Marketers often talk about being a brand leader as if it is one thing. But there are many different ways that a brand can distinguish itself in a marketplace. The critical decision for brand owners is deciding how you will lead and why that will work.
1. Scale – The immediately obvious strategy. You build a bigger, more imposing brand than your competitors; one that enables you to heavily influence critical market rules. You use this size and market dominance to become the looked-for brand in your sector across the world. This strategy focuses on footprint and familiarity but of course it takes time, acuity and plenty of capital.
2. Price – You can develop brands that attract above-market margins because they’re craved. The focus on margin-per-product means you can pursue leadership through returns, so size is actually far less important. You can even be low profile. This strategy focuses on excellence and esteem. You’ll fight the price-cutting imitators though all the way to the bank.
3. Thinking – You can drive what the market talks about by putting your brand at the epicenter of what gets discussed. Thought leader status will get you attention and coverage which will in turn increase your overall presence and potential influence. Your biggest challenge will be to convert that reach into bankable returns.
4. Likeability – You can be the brand that everyone would like the others to be and the one whose behaviors, products and attention to detail are quoted as exemplary. You’ll need a powerful and compelling sales funnel to convert all that love into dollars. And public emotion can shift quickly, so while this is an enjoyable option it’s not necessarily a bankable one.
5. Change – You can rock the boat. You can drive shifts in performance, mindset, reach, payment, interest, audiences and/or product. You can be the research-driven brand that everyone looks to for next actions; the brand that never sleeps. Not everything you do will score a home run (perhaps it’s not intended to), but you’ll need at least one shape-shifter hit to make all the prospecting worth it.
A colleague of mine made an observation recently that if you really want to make significant changes as a brand, you should go all out and look for something…dull. That’s right, find something uneventful, even pedestrian – and poke it for opportunities.
And the reasons, on reflection, are simple. Chances are people do whatever it is often. So it comes with scale and frequency. And secondly, if it’s that tedious, frankly the only way is up. High energy, exciting activities already have high EQ by their very nature. And they attract the most interest from brands. So the chances of doing anything breakthrough are so much harder. Dull stuff is out of the limelight. It’s dull and it stays dull for most people until someone does something to change that.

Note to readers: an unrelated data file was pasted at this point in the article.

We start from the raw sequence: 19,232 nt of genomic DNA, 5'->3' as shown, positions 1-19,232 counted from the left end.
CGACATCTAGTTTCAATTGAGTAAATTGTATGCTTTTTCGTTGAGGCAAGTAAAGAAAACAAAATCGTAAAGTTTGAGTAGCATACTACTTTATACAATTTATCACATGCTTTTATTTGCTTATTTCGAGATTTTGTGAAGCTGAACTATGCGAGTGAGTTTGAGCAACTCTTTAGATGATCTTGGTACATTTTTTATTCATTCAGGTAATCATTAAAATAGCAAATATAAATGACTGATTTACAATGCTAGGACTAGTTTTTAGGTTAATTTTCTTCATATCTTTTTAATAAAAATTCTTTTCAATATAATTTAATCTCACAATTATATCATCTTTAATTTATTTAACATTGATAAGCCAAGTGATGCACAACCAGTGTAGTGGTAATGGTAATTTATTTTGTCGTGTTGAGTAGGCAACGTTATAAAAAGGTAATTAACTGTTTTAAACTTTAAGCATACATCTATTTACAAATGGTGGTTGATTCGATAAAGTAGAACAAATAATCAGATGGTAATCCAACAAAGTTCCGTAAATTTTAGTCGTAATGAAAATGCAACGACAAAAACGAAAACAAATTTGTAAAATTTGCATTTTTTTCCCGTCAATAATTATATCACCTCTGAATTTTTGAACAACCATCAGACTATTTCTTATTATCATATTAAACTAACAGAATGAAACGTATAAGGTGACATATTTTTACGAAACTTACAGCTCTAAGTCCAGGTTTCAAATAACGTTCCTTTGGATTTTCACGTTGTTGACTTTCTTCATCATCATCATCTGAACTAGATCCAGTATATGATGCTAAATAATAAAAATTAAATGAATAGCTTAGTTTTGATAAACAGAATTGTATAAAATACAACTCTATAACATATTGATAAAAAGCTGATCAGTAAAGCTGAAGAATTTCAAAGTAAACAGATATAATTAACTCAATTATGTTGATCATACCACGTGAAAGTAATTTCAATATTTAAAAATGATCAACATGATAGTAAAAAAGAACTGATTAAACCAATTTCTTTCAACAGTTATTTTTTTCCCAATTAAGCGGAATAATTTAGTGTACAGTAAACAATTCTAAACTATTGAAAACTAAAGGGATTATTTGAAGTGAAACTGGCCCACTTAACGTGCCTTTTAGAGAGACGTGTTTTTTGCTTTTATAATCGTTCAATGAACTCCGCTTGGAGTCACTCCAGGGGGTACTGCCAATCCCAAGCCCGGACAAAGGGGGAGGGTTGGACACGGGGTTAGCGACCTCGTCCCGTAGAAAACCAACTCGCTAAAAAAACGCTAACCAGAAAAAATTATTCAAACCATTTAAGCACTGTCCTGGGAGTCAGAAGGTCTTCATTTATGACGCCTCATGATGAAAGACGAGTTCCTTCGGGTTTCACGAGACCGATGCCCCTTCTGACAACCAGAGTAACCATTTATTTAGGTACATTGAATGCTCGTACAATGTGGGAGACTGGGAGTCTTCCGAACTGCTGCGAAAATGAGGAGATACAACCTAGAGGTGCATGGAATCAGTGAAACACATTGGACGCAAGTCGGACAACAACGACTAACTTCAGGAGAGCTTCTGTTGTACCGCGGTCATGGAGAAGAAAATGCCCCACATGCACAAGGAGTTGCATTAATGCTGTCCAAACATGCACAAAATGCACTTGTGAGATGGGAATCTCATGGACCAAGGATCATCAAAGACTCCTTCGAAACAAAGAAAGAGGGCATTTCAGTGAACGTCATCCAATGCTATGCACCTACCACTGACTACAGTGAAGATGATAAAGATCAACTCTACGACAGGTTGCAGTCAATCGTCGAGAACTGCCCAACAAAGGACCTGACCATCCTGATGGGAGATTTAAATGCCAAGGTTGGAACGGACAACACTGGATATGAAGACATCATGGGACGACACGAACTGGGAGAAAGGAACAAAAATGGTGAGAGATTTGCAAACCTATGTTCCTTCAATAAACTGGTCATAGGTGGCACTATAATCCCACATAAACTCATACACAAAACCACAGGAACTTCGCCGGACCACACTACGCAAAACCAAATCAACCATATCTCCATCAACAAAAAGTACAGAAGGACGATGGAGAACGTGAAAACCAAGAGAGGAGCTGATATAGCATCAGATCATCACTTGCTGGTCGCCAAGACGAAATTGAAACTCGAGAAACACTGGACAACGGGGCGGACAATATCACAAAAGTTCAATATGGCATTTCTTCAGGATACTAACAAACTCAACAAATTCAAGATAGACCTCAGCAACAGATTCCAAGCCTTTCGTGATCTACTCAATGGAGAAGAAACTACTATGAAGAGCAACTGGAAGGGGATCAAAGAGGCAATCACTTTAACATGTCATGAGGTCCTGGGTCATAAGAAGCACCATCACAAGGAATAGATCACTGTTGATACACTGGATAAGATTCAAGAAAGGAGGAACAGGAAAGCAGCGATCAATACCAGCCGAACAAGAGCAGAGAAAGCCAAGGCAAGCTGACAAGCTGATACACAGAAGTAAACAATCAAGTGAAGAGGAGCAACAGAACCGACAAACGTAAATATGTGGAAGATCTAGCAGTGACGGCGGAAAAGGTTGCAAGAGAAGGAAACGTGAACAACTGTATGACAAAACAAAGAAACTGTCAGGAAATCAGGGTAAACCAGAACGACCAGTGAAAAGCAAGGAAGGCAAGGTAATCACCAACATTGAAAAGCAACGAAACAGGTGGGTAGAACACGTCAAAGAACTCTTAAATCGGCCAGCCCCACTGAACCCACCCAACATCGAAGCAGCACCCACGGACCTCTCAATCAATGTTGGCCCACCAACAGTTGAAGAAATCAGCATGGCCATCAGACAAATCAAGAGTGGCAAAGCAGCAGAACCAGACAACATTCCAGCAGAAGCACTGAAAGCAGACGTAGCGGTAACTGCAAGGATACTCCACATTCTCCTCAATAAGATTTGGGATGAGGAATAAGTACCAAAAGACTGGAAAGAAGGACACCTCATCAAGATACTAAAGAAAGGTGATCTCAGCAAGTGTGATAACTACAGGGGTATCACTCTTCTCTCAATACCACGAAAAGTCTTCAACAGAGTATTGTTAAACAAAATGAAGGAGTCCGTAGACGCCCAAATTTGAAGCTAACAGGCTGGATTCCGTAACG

So it’s actually a lot less difficult to make the boring better: to take something that people don’t want to do or don’t enjoy doing, and to inject new elements and ideas that surprise and delight. Wii made exercising at home fun by combining it with gaming. Obvious on reflection – but it sure the hell worked. Apple makes shopping appealing (even for men) by giving even those who aren’t into IT something physical, fashionable and beautiful to fidget with. They understood that many people were completely turned off by computer stores – so they went out of their way to make shopping for their stuff feel as ungeeky as possible.
What brands should be looking for, according to Luke Williams, a fellow at Frog Design, is not so much the big pain points as what he terms “tension points”: those things that are annoying or less than perfect but not big enough to be considered problems. He cites the example of Dutch Boy Paint which introduced a Twist & Pour container featuring an easy twist-off lid and a neat-pour spout. It did away with the need to pry open the lid with a screwdriver and reduced spilling and dripping. Read the article. It’s very good.
But often brands can take this further than answering problems. They can develop ways of thinking about what they do that challenge disinterest at every level – because that’s the real issue. That’s the brand-killer.
In a market filled with possibilities, there is power and focus in constraint. I pressed this point home last week in a discussion on why brands can’t just continue to add to their visual language. The argument I was getting – we need an extended palette to show the diversity of what we do and to prevent our brand looking monochromatic. My view – that adding layer upon layer of visual language to a brand doesn’t free up anything. On the contrary, it adds complexity that make no sense to buyers and that end up looking confused in the shopping aisle.